Second Chance for Orphaned Fawns
As warmer weather is approaching, we start to prepare for the influx of infant wildlife. Many of these orphans found by members of the public have been unknowingly kidnapped from their natural parents and can be placed back into their natural habitat. Educating the public on the natural history of infant wildlife can reduce the number of animals brought to wildlife rehabilitation centres and Conservation Offices. Baby fawns are one of those species that can tug on a person’s heart strings. Unfortunately the Prairie Wildlife Rehabilitation Centre cannot rehabilitate these animals which can cause some people to be upset.
There may however, be a possibility of reuniting fawns back into the wild. The Medicine River Wildlife Centre (MRWC) in Alberta has developed a foster program in which the fawn can be fostered out to new mothers in the area. MWRC has successfully fostered over 60 fawns and 36 of those were last year. Using a “Preymaster Wireless Digital Caller” device, and the recording of a distressed fawn, will bring out mothers wanting to adopt another fawn. As long as the fawn is in good health, with no signs of injury or dehydration, and hasen’t been with humans for very long, these young orphans can be placed back into the wild in a matter of 30 seconds to a minute.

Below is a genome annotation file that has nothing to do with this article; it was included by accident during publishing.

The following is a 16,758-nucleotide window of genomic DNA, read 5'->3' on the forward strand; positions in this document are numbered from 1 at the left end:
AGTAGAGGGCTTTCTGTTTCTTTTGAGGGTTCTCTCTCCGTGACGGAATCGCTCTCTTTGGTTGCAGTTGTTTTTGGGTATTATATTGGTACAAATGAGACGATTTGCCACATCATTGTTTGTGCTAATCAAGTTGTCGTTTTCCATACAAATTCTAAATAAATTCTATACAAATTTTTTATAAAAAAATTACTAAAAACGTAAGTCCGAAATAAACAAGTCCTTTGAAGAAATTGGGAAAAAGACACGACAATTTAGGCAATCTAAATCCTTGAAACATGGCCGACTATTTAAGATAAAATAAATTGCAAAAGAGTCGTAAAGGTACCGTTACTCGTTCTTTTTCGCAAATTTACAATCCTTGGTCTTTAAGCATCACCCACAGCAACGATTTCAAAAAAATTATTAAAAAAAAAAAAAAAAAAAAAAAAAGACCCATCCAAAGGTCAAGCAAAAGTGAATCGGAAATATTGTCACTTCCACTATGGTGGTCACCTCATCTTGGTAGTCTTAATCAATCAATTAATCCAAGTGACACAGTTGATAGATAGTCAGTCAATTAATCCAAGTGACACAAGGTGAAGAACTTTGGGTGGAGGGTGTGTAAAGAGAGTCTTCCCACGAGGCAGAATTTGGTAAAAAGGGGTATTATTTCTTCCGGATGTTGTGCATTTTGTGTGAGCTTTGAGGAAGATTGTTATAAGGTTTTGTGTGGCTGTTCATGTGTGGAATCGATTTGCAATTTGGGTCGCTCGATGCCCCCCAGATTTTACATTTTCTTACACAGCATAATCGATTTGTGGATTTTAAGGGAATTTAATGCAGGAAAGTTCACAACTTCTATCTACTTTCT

Locating a foster parent
1. First, paint the fawn’s ear with a cattle marker (blue, purple, red, etc) and make a note of it. It’s best to utilize the land owners to monitor the situation, this, having the fawn marked will help with identification. If markers are not available, another method for identification would be to shave a small area on the hind quarters. If the marked fawn is found wandering alone after a foster attempt, this could indicate that it wasn’t a match.
2. Take the fawn to the original location of where it was found. Place it in the field with the “digital predator call” devise beside the animal. Play a recording of a distressed fawn and a mother should appear within 30 seconds to 3 minutes. If you see the doe snorting, she is willing to accept the fawn The fawn should see the doe run to her. It may take a few minutes for the fawn to understand her call. Always remain quiet to not disturb the reunion. It doesn’t have to be the original mother. Does that have lost one or more babies in the spring still have the urge to care for an infant.
3. If you do not see a doe snorting or visible within 3 minutes of playing the recording, take the fawn and device to another location. Look for areas with an open field by a forested edge. Knowing where there are other deer can help you quickly reunite a fawn with a mother.
The “Preymaster Digital Caller” is available at the SIR store for $259.99 and includes a White-tailed fawn distress call. Other orphaned wildlife can be fostered by other parents such as fox kits, skunks, raptors and more.
If you need more info, call us at (204) 510-1855.